The amount of homages, or rip-offs if you prefer, in this game is off the scale. But I’m okay with that so long as it’s in good fun.
However, as I got into the final third of the game or so, things started shifting again. I made an effort for a while to always go back and try for every collectible and optional challenge to get collectibles, but that tapered off. I was… no longer feeling it, I think is the best of describing it. The game lost my interest.
The slow escalation of the difficulty up to the level of Bullshit probably had something to do with that. See, they keep introducing new elements into combat. After you gain the ability to shift between the world of the living and the world of the dead at will, there will be enemies that you can only hit while in one of those worlds. They can still hit you if you’re in the other. There’s also a variety of power-shields that can only be broken by a certain power-move, or the multi-layered one which requires a certain amount of strikes within a short amount of time.
I was playing with a controller, and still it felt tricky to make sure I pulled off the right power-move at the right time, especially the headbutt that requires you to not have the control-stick tilted in any direction whatsoever. Mix that in with enemies in two separate worlds attacking at the same time, slip a few quick enemies in there, and a few that can pull off attacks that ignore your dodge roll, and you have a recipe for true NES-era difficulty.
And a lot of the final collectibles were locked behind awful combat gauntlets, or challenge rooms that often had quite unreasonable demands for giving you a gold medal. I just… I decided I’d had enough. I’d gotten a lot of stuff. I’d just push through to the end boss and see what the ending was like. Considering how I’ve often 100%-ed quite tricky Metroidvanias in the past, it was not a good sign that I was feeling like this.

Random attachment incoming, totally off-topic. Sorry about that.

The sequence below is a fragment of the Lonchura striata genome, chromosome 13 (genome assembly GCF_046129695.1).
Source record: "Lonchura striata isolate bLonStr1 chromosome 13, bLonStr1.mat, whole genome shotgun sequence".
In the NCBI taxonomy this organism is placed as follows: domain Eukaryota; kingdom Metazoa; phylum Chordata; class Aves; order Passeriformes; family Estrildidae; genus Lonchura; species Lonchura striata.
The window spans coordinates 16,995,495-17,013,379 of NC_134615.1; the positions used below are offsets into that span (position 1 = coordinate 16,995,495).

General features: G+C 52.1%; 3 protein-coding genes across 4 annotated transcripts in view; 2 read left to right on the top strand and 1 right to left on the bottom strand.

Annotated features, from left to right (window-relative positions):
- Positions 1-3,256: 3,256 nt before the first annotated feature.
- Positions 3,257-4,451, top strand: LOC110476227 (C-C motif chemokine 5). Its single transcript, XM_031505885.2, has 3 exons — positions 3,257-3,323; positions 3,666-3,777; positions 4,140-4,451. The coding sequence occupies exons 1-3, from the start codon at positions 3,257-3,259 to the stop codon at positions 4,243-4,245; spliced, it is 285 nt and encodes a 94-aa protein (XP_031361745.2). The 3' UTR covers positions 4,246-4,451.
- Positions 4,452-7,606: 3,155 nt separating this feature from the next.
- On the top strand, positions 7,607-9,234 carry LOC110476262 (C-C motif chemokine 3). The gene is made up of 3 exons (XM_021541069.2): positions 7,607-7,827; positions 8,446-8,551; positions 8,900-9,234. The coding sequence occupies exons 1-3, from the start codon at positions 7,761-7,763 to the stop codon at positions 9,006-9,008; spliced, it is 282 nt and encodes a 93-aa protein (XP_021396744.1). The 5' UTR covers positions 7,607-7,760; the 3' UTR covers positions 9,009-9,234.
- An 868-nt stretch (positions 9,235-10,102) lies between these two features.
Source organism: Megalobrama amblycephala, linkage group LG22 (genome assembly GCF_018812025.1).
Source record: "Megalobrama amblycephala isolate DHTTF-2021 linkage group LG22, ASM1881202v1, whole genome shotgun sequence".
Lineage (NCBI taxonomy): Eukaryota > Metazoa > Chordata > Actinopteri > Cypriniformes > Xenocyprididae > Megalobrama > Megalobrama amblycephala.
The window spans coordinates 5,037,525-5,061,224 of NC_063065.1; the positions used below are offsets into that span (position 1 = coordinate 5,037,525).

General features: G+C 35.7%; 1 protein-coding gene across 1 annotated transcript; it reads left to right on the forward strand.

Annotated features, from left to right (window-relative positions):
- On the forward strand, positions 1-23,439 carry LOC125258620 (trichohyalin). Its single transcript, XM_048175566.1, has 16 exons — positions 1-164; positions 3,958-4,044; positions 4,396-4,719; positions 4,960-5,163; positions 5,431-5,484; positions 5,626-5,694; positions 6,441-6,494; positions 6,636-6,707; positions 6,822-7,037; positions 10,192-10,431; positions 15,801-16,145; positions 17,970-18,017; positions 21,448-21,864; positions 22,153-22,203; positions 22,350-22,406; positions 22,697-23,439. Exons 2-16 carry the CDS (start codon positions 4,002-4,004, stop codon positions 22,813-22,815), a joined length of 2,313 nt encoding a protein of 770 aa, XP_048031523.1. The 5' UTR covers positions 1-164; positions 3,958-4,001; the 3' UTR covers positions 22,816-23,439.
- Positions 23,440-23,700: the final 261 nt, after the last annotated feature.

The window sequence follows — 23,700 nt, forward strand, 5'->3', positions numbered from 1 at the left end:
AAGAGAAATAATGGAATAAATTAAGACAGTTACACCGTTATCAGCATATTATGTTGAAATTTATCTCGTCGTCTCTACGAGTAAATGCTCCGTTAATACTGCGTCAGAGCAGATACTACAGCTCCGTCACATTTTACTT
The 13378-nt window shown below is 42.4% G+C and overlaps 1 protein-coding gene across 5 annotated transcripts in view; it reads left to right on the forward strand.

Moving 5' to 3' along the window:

After getting through the long slog of the final temple/dungeon/whatever-you-wanna-call-it I faced off against the final boss, and…
I gave up. Plain and simple. I attempted him 3-4 times before I figured that nope, I don’t feel like learning how to beat this one. I refuse. You’ve worn out your welcome, Guacamelee, and I don’t care. I looked it up on Youtube to see if there was something I was missing. Some trick. But no, I just didn’t have the skill, or the patience to acquire it. The ending was actually kinda sweet. Both of them. Yes, there’s two. Just like how many forms the final boss has.
I was done. Simple as that. Nothing is gonna make me go back to get the rest.
It is not a bad game. After a sketchy opening, there’s actually quite a few hours of fun to be had. Maybe throughout the rest of the game if you like that kind of difficulty bullshit. I know there are people who do. I’m just not one of them. So for me the game just fell apart towards the end.
If this sounds like a thing you’d like, go nuts. I just needed to vent my thoughts on this via the medium of text.